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Parkinson’s Law Reduce Project Time for Better Results

Word count: 432

What is it?

A project will expand in size to the time to give to complete it.

Why it is useful?

Knowing this you can apply methods to prevent it. Organisations are only useful if they increase efficiency. People who get comfortable will always lose some of their focus. If a group is given an amount of time to do something by someone in a higher authority they will perceive that it should take that long which explains the rush at the deadline, when the time has to be matched up to the amount of work still left to.

How do I use it?

Smaller groups with more responsibility over their own time, using agile techniques, monitoring the number of bureacrats should help. Its particularly something for large corporations and organisations. Being aware of this phenomena can allow it to be observed and countered.

Background

First articulated by Cyril Northcote Parkinson as part of the first sentence of a humorous essay published inThe Economist in 1955: that work expands so as to fill the time available for its completion.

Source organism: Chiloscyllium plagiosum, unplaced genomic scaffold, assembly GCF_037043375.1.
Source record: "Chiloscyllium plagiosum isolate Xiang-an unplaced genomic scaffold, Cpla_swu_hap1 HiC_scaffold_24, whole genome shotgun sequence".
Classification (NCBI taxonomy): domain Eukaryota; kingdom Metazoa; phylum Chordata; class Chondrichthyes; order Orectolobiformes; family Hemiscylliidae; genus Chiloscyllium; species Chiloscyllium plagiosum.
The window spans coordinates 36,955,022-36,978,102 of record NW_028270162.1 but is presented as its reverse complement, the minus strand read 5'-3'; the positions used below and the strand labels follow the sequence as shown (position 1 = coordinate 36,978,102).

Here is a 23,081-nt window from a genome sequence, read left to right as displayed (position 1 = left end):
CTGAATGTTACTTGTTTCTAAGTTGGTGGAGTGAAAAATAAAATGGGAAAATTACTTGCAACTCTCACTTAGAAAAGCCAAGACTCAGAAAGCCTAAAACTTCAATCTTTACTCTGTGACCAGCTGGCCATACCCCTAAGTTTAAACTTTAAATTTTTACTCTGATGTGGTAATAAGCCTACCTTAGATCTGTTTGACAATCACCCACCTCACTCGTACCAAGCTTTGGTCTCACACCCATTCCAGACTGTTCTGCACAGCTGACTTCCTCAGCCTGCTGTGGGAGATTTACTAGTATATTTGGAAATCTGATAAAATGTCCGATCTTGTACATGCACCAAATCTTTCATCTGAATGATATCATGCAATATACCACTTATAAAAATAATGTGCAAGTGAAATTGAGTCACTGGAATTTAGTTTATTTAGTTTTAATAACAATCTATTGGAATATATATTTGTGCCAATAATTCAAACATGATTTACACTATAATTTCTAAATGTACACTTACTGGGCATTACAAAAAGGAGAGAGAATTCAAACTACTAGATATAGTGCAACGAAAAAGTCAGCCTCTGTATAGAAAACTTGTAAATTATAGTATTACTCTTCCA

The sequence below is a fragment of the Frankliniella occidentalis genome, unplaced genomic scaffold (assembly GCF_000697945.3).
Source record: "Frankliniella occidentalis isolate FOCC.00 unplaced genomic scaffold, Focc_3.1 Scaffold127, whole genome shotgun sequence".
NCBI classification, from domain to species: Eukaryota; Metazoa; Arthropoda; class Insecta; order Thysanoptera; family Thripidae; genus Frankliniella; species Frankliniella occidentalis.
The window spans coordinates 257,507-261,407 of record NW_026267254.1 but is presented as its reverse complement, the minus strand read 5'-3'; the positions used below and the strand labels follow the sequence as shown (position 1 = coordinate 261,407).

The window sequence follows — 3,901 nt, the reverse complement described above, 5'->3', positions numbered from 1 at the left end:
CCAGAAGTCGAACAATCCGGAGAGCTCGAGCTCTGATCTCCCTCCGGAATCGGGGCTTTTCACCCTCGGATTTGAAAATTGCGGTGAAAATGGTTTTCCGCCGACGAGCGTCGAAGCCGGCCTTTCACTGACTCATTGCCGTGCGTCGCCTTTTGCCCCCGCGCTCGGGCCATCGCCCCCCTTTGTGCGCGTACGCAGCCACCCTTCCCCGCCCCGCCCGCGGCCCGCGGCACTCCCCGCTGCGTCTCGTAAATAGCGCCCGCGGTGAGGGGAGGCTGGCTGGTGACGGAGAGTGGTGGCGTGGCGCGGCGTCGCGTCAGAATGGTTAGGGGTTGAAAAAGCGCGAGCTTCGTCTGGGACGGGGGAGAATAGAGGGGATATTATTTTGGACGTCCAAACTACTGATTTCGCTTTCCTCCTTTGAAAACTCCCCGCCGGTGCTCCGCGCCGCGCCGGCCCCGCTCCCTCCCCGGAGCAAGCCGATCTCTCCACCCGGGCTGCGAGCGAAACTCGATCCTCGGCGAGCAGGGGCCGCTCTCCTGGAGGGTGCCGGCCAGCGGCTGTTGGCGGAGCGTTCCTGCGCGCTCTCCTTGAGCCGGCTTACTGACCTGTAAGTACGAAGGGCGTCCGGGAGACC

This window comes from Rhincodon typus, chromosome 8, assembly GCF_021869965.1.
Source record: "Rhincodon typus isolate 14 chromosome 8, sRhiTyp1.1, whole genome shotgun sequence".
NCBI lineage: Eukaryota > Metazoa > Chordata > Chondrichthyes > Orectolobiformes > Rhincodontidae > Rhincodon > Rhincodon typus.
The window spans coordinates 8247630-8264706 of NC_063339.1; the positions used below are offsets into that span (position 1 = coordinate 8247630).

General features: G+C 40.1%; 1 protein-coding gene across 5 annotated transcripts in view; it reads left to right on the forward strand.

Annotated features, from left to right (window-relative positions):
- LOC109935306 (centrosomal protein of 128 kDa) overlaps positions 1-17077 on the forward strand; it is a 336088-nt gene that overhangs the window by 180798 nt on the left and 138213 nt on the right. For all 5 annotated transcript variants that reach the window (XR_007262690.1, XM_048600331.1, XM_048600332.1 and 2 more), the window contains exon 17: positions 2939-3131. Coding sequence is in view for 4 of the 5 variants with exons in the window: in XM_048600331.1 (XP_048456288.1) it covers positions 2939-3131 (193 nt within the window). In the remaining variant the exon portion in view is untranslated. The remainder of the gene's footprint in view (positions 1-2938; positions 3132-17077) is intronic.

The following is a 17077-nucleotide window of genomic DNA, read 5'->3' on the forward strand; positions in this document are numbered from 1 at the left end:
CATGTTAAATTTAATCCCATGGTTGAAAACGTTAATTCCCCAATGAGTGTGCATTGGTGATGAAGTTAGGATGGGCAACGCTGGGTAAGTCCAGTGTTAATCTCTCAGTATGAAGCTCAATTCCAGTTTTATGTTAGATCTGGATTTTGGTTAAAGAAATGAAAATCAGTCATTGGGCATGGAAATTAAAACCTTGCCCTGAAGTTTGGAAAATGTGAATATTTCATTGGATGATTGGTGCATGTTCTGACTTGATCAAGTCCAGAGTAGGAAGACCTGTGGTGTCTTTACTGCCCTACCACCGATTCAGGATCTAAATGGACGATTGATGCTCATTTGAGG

The rate at which bureaucracies expand over time.

Much of the essay is dedicated to a summary of purportedly scientific observations supporting his law, such as the increase in the number of employees at the Colonial Office while Great Britain ‘s overseas empire declined (indeed, he shows that the Colonial Office had its greatest number of staff at the point when it was folded into the Foreign Office because of a lack of colonies to administer).

Data expands to fill the space available for storage.”Parkinson’s Law” could be generalized further still as:The demand upon a resource tends to expand to match the supply of the resource.The amount of time which one has to perform a task is the amount of time it will take to complete the task.

He explains this growth by two forces:

“An official wants to multiply subordinates, not rivals”
“Officials make work for each other.”

He notes in particular that the total of those employed inside a bureaucracy rose by 5-7% per year “irrespective of any variation in the amount of work (if any) to be done”.

 

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